Lawyers for retired NFL players have brought recent attention to the risk of brain damage in professional sports. But brain damage is not just a hazard when you are knocked to the ground by a 350-pound linebacker; any blow to any part of the body, given the right sort of impact and angle of force, may be enough to trigger a Traumatic Brain Injury (“TBI”).
Traumatic Brain Injuries occur when a sudden trauma causes damage to the brain. TBI can result when an object pierces the skull and enters brain tissue, or when the head suddenly and violently hits an object. In the short-term, moderate and severe TBIs can cause seizures, pupil dilation, slurred speech, weakness, loss of coordination, and increased confusion, restlessness, and agitation. In some instances, bleeding can occur inside the skull, causing a pool of blood to effectively squeeze brain tissue already naturally crammed tight inside the cranium.
What is a Concussion?
When defining a concussion most would label it as a form of TBI caused by a bump, blow, or jolt that can change the way your brain normally works. Concussions can also occur from a blow to the body that causes the head and brain to move quickly back and forth. In effect, brain tissue sloshes from one side of the skull to another, with accompanying strain and a stretching and damaging of brain cells. Additionally, the tissue damage (not visible to a casual observer) causes chemical changes within the various lobes of the brain. These chemical changes are just as significant as actual tissue damage, if not more. Again, a Concussion can occur with or without a direct blow to the head; all that is needed is enough force to cause the head to rapidly move back and forth.
Health care professionals describe a concussion as a “mild” TBI. Even so, the effects can be serious. Symptoms of a Concussion may include a brief loss of consciousness, headache, confusion, lightheadedness, dizziness, blurred vision, ringing in the ears, lethargy, a change in sleep patterns, behavioral or mood changes, and trouble with memory, concentration, attention, and thinking. The neurochemicals released as part of the brain’s healing process render the sufferer more susceptible to daily stress as well. Certain personality problems are often worsened by the trauma. This constellation of symptoms associated with Concussions is called Post-Concussive Syndrome, and can be permanent, or can improve after several months or years.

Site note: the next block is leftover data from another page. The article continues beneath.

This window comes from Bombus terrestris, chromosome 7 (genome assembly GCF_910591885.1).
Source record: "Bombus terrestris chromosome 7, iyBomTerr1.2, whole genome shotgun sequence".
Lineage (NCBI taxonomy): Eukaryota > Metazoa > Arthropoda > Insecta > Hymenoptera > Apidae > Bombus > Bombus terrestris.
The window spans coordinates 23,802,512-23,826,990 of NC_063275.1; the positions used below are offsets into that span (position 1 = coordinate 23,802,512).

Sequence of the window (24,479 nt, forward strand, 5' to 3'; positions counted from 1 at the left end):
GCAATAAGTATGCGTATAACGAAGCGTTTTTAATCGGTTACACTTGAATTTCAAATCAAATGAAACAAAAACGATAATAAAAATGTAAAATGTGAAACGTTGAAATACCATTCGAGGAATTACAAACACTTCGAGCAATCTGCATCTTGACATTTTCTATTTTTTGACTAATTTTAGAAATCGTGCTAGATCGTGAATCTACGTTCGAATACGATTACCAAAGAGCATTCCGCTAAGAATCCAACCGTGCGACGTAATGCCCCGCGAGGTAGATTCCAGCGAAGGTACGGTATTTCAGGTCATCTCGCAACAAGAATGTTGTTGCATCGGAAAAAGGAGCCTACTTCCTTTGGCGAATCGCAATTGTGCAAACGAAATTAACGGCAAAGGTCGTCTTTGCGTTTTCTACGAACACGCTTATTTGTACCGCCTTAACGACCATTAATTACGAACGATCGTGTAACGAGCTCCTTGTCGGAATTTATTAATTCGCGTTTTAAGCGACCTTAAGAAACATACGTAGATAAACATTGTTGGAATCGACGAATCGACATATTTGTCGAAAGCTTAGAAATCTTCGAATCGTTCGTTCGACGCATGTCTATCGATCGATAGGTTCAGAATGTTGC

Concussions and Family
Family members may look at the sufferer as difficult to endure, and his or her short-term mental problems may be dismissed as hypochondriacal, whining or faking. But often, such difficulties and complaints are part of the Post-Concussion Condition. Also, the very fact that medical providers and family members do not take the sufferers’ complaints seriously also adds to depression, anger, and a sense of helplessness. But treatment delayed is treatment denied.
Concussions and Longterm Consequences
Thankfully, it is often possible to get better from a Concussion. Rest is very important after a concussion because the brain is healing. As sufferers re-start normal daily activities, symptoms such as deficits in processing information, difficulties in learning new material, slowed reaction times and poor concentration make things difficult. It may be best to return to work gradually, and to avoid activities that are physically demanding or require a lot of concentration.
The symptoms of a Concussion are subtle, and the tissue strain and chemical changes are not always obvious, even on a CT scan. As a result, insurance companies will often deny valid claims for compensation for this sort of TBI. If you suspect you had a Concussion, it is vitally important to a) get medical care, and b) get proper legal counsel, who know the value and effect of even so-called “mild” TBIs. At Emroch & Kilduff, this is exactly what we do; we help victims of Traumatic Brain Injury, and we are well-versed in the short-term and long-term effects of Concussions that the insurance company wrongly considers insignificant.